In the years surrounding World War I a Japanese immigrant community flourished in the northern reaches of Manhattan—some thirty-five families—living near Broadway and Dyckman Street—operated businesses, planted victory gardens and registered for military service.
A physician, Dr. Minosuke Yamaguchi, who owned an art supply shop on Dyckman Street, led this Japanese colony.
His customers likely included fellow immigrants Toshi Shimizu and Hashime Murayama.
Shimizu, who lived at 38 Post Avenue, spent his early artistic career capturing familiar uptown scenes in works that included: Road to the Ferryboat, Impression of Dyckman Street, Summer Evening on Sherman Avenue and Hill Along the Hudson. He lived at 38 Post Avenue.
Shimizu returned to Japan before World War II where he achieved renown as a war propaganda painter.
Hashime Murayama, however, had no intention of leaving the States.
His ethereal renderings of a detailed and often microscopic world would soon enthrall a generation of National Geographic readers and revolutionize the field of cancer research.
Uptown Artist in Residence
Hashime Murayama was born in Japan in 1879. He graduated from the Kyoto Imperial Art Industry College in 1905 and emigrated the following year.
In 1910 Nao Makino, the daughter of a former teacher, joined him in the States. The two married in New York City.
The couple eventually settled into a rented apartment located at 125 Sherman Avenue where they would raise two sons, Ken and Sutemi.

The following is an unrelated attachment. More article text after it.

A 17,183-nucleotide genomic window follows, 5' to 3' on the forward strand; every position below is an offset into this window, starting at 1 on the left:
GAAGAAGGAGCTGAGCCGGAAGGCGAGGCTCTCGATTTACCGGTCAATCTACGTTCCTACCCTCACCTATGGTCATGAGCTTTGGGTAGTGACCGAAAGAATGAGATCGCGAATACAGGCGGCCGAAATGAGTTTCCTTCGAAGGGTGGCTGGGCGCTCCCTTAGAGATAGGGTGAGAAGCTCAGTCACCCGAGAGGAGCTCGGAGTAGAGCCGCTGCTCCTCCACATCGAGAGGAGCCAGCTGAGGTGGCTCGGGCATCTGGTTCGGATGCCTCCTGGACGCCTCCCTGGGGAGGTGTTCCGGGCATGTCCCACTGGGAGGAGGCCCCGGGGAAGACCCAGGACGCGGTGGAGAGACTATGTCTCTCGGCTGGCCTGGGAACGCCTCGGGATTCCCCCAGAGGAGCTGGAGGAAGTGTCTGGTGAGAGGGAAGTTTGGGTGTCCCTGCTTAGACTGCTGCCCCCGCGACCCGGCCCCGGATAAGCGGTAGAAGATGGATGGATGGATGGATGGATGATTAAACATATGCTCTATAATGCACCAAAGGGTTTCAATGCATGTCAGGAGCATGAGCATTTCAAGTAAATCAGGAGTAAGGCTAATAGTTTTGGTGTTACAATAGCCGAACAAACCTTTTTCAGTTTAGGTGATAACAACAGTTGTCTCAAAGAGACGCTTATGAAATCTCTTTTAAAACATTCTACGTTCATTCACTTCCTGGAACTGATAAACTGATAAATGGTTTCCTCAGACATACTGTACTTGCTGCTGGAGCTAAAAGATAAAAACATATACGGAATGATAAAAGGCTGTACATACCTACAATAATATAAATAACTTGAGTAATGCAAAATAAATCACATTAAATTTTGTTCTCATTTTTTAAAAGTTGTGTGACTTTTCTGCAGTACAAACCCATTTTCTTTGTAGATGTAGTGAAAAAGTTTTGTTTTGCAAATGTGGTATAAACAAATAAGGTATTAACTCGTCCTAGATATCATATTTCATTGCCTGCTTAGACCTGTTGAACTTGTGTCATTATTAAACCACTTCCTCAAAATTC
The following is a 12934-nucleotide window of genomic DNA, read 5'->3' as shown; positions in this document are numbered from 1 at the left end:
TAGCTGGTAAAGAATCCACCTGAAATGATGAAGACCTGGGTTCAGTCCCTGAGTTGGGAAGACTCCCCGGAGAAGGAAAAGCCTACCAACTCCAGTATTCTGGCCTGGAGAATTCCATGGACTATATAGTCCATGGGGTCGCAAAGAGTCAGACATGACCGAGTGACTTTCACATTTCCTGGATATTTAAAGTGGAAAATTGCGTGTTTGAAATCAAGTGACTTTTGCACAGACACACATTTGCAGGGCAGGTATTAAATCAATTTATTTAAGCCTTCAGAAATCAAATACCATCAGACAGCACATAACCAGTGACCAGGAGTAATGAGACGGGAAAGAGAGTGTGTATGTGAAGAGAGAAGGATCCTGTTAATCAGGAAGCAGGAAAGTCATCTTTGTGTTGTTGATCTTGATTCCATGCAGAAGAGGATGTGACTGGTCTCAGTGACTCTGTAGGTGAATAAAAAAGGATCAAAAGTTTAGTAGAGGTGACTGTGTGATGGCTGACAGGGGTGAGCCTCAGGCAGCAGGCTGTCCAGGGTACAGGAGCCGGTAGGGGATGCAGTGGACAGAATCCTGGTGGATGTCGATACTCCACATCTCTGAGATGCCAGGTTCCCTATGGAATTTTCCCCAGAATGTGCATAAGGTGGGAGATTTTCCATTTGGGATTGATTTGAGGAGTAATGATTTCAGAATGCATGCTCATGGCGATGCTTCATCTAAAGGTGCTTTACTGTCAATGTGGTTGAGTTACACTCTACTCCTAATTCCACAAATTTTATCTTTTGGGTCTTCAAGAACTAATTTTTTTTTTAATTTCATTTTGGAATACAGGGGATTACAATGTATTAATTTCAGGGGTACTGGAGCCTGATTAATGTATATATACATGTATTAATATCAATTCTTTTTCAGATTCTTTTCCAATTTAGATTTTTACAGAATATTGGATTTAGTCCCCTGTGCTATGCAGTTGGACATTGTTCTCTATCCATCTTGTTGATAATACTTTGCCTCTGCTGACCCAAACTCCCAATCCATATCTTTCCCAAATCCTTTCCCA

Neighbors in the five-story walk-up included immigrant families from Ireland, Hungary and Russia.
Murayama listed his occupation as “artist” when a 1920 census taker visited his uptown apartment.
Initially Murayama found work as a technician at the Cornell Medical College. There he prepared slides and created illustrations of microscopic cells and organisms.
In 1921 he was hired by the National Geographic Society. Murayama would become the first staff artist employed by the publication.
For the next two decades his stylized depictions of fish, birds and insects were regular features of the magazine.
According to a Society biography Murayama “joined the staff of National Geographic at a time before reproducing color photography was common. Dedicated to pictorial precision, he was known to have counted the scales of a fish to ensure the accuracy of his paintings.”
His works for the publication were colorful and otherworldly.
In the early 1920’s the family moved to Washington, DC where he continued illustrating for the Society.
A World at War
In 1941 Murayama was dismissed by National Geographic because of his immigrant status.
After Pearl Harbor Murayama and his wife were required to register as illegal aliens.
Cornell, his early employer, took him back in.
A 1949 directory listed his address as 690 Fort Washington Avenue—a twenty-minute walk from his old Sherman Avenue apartment.
Back at Cornell Murayama collaborated with former colleague Georgios Papanikolaou in revolutionary work involving the early detection of uterine cancer.
Two arrests, in 1942 and 1943, followed—but his skilled hand saved him from detention.
The Alien Enemy Hearing Board recommended that the couple be placed in an internment camp, but the Attorney General overruled—citing Murayama’s “microscopic sketches in colors of uterine cancer cells” at Cornell. “It is said,” the investigator concluded, “that he is the only person in the United States who can do that kind of work”.
He would remain under close surveillance until the end of the war.
Through 1954 Murayama continued his meticulous illustrations of uterine cancer cells.
The research team succeeded in developing a test for detecting uterine cancer—the “Pap” smear.
Hashime Murayama died in 1954.
In 1966 his widow, Nao Murayama, became an American citizen.